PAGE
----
The EU has raised a legal challenge against the UK government’s reduced tax rates for energy efficient materials
The tax rate for insulation materials currently stands at 5 per cent and is deemed to be key to the success of the Green Deal programme.
If the UK government is forced by the EU to amend the tax rate it will be harder for homeowners to meet the Green Deal’s Golden Rule and could further reduce the success rate of the scheme, which has already been marred with problems.
This VAT relief was first introduced in the UK back in 1998, and covered insulation, draft proofing, and central heating controls. Since its introduction it has grown to cover solar panels, ground and air source heat pumps, micro CHP units and biomass boilers.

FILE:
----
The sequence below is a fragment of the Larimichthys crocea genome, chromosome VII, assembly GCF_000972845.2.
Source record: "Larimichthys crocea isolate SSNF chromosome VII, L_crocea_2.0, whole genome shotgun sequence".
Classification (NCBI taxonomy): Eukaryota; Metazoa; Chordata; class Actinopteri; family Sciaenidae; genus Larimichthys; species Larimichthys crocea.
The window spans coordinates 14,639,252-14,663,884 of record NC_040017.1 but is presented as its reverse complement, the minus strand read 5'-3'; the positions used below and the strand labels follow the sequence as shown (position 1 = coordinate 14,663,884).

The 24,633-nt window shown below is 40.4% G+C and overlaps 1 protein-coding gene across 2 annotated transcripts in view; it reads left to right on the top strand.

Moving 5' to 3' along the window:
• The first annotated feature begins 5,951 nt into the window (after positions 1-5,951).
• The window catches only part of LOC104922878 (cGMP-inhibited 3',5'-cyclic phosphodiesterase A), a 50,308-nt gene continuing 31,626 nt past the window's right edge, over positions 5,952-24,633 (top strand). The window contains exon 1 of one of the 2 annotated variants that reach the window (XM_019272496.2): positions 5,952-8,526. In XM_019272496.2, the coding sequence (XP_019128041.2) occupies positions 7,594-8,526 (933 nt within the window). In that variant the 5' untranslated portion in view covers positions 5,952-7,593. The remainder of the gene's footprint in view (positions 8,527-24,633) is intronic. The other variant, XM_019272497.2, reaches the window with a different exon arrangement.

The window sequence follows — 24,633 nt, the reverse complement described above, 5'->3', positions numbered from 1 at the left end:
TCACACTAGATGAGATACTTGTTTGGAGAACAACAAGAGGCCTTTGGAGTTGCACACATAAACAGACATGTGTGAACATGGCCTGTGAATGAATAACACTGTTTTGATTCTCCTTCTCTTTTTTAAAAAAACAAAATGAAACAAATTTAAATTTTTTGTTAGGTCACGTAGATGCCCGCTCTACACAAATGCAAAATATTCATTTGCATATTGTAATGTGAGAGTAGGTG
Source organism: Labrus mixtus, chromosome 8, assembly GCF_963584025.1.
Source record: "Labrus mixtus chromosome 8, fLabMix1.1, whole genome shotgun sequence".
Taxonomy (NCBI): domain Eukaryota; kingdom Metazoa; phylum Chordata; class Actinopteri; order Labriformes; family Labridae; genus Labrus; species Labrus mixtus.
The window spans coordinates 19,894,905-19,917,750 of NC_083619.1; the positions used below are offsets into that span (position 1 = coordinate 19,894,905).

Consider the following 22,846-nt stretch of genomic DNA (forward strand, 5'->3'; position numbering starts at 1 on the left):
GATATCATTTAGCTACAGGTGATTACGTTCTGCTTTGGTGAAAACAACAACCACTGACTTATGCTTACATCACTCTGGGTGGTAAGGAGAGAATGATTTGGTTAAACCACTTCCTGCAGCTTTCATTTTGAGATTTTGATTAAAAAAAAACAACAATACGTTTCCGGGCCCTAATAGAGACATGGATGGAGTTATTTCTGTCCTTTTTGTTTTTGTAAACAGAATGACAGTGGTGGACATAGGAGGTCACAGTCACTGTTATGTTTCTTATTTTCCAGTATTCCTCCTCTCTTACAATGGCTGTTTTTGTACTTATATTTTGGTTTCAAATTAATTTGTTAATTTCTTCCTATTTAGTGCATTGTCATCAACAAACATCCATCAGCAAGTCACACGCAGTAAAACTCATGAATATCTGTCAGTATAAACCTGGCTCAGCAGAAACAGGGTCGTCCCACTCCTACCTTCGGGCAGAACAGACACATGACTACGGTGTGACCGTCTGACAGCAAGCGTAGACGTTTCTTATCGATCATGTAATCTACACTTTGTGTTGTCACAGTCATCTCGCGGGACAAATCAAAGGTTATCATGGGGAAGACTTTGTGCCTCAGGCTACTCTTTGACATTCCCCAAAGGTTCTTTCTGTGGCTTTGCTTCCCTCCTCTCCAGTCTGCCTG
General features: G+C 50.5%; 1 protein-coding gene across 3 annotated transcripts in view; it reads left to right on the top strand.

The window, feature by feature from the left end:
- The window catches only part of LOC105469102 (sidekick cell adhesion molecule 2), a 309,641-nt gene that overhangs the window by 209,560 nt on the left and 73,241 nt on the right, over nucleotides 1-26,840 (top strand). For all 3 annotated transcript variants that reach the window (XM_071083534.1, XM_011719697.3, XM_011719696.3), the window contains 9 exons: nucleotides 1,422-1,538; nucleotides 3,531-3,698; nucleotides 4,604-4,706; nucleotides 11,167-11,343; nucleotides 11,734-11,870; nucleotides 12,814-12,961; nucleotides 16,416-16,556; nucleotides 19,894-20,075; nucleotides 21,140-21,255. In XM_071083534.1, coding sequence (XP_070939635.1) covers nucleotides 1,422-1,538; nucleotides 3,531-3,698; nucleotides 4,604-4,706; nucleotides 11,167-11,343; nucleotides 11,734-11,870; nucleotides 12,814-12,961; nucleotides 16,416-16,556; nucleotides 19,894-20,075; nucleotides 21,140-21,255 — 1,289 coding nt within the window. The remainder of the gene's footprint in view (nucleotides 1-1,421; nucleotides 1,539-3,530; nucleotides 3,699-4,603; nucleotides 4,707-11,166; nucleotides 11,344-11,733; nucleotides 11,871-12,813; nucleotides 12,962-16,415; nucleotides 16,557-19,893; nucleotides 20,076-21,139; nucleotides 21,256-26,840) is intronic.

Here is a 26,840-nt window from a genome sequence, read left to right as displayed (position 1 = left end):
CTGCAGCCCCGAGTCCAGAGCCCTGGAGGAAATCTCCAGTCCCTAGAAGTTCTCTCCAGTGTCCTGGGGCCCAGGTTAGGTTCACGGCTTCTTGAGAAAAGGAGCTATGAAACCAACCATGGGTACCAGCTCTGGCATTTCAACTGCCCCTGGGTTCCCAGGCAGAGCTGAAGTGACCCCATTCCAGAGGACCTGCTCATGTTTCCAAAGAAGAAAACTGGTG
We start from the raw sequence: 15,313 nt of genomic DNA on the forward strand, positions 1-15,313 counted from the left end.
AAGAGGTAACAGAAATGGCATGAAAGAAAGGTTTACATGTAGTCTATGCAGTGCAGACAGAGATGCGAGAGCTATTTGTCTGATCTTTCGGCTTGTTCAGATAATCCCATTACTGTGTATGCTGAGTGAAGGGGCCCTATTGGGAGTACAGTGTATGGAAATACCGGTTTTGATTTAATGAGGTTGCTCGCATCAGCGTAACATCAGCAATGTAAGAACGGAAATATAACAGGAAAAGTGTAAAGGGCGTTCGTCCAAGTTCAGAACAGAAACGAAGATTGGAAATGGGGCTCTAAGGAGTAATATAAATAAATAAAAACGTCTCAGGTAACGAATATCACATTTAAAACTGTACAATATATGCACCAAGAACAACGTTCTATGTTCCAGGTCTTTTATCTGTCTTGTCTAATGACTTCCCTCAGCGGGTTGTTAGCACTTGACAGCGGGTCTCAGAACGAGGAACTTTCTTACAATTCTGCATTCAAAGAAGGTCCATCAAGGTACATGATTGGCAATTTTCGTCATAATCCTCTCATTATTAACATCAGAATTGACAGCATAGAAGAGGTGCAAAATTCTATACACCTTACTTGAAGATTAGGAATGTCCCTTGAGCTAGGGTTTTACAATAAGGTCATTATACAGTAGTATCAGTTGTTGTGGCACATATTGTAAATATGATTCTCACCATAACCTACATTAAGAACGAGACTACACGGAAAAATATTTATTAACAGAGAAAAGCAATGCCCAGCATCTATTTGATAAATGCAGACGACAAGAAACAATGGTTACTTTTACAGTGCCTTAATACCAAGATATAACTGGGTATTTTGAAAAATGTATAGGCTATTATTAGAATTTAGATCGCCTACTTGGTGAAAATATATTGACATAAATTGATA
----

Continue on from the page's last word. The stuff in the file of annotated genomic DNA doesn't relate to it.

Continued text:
The EU VAT directive states that a lower rate of VAT is only acceptable for the ‘provision, construction, renovation and alteration of social housing’ and there is no provision within EU law to allow a reduced rate for energy saving materials.
The government was warned by the EU in June, and was given two months to bring the rate of VAT in line with the required 20 per cent levels. The UK is now threatened with being taken to the European Court of Justice.
When asked to respond a spokesperson from DECC said: ‘The Government disagrees with the European Commission’s view that the current reduced rate of 5 per cent VAT for the installation of energy saving materials is unlawful and will vigorously defend the relief if the European Commission refers the matter to the European Court of Justice.’
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